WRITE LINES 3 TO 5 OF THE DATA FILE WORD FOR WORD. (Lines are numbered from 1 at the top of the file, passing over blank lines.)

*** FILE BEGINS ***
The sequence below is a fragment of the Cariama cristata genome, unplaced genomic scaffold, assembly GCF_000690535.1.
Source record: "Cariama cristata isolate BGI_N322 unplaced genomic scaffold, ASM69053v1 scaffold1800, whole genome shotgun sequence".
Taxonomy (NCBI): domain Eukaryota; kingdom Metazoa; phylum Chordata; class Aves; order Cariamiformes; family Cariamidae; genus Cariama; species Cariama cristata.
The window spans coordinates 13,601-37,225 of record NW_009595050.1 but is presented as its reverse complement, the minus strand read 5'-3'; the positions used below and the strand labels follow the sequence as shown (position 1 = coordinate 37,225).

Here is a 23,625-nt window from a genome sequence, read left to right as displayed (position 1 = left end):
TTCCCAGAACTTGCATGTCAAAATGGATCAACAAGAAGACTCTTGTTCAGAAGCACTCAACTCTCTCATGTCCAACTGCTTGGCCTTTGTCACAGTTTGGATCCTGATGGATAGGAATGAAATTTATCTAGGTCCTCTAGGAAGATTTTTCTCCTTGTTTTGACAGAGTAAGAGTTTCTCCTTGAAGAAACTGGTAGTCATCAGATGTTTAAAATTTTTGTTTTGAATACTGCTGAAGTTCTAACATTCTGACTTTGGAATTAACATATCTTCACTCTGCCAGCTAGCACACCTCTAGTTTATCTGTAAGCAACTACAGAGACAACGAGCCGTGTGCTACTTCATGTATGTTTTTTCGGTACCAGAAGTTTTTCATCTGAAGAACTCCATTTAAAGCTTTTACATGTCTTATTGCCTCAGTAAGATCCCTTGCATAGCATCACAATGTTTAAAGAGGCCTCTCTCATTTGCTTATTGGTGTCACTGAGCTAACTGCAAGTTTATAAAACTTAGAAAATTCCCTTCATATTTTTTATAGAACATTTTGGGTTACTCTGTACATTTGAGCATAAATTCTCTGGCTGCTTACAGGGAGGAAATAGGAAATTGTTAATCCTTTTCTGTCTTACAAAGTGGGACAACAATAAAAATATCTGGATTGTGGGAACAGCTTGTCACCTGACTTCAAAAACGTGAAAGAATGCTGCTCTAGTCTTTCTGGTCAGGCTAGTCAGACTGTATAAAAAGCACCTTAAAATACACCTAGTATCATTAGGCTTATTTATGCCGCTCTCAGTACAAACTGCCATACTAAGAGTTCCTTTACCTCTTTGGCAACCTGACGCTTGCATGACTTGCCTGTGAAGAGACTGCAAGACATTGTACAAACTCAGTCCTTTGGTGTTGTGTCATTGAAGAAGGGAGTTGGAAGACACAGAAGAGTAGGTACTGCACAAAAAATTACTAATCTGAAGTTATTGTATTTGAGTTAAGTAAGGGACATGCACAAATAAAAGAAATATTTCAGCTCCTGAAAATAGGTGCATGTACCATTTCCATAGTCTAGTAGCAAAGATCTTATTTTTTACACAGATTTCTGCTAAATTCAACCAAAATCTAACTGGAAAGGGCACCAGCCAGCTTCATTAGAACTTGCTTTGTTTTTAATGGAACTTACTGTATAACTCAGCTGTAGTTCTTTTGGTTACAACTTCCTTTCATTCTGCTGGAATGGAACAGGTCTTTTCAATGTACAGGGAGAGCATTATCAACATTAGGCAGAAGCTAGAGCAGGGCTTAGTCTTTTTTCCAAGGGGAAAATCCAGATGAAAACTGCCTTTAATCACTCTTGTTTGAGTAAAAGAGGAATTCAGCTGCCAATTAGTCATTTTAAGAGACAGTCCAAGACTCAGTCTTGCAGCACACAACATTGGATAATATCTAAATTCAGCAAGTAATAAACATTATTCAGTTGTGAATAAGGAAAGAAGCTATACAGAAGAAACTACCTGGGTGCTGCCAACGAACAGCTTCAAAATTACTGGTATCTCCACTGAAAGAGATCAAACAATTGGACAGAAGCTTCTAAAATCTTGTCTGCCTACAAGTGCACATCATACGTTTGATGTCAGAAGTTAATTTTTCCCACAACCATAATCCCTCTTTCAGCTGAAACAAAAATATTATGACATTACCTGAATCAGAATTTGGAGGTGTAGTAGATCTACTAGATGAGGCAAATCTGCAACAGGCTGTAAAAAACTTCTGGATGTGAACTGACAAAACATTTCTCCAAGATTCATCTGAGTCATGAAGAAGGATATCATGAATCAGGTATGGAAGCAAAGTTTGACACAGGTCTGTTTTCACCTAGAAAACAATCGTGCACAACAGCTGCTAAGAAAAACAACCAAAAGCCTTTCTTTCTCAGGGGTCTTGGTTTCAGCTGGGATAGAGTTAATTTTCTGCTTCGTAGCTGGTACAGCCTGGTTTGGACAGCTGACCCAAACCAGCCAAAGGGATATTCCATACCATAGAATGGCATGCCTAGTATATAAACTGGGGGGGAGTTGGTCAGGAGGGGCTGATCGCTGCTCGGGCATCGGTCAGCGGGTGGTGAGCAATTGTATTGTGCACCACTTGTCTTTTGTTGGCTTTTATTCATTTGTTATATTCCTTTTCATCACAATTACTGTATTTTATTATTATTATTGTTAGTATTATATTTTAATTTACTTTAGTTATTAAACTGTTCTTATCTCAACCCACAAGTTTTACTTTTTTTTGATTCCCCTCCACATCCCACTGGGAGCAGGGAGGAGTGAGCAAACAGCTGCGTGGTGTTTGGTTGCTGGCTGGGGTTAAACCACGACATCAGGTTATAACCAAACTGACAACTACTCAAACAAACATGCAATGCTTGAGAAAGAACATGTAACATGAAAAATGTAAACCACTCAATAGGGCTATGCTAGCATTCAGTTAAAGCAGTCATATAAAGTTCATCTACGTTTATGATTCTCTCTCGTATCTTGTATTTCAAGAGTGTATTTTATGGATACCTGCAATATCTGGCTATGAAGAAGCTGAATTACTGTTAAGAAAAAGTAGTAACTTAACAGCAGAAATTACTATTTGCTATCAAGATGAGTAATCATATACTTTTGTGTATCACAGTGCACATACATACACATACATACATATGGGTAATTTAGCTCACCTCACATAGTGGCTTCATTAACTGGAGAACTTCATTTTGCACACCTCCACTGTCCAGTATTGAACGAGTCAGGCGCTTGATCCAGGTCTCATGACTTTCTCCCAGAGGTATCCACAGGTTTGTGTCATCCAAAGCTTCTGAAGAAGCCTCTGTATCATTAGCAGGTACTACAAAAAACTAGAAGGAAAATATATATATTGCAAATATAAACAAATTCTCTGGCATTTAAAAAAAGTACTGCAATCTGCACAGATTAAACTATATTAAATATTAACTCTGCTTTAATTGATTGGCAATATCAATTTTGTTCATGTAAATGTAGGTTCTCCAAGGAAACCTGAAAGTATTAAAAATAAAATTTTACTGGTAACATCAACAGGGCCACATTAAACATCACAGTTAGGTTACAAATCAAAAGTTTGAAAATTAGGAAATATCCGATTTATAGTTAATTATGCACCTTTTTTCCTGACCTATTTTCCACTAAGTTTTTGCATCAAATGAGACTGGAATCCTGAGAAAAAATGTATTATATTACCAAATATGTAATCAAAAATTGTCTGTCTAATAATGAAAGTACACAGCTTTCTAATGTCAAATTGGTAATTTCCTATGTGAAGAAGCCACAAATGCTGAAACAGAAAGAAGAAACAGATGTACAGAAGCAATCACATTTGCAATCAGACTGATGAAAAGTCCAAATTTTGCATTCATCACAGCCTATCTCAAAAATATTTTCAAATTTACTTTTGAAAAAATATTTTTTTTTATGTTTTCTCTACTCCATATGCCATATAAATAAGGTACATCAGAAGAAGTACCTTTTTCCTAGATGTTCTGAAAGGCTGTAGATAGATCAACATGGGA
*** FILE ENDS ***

Taxonomy (NCBI): domain Eukaryota; kingdom Metazoa; phylum Chordata; class Aves; order Cariamiformes; family Cariamidae; genus Cariama; species Cariama cristata.
The window spans coordinates 13,601-37,225 of record NW_009595050.1 but is presented as its reverse complement, the minus strand read 5'-3'; the positions used below and the strand labels follow the sequence as shown (position 1 = coordinate 37,225).

Here is a 23,625-nt window from a genome sequence, read left to right as displayed (position 1 = left end):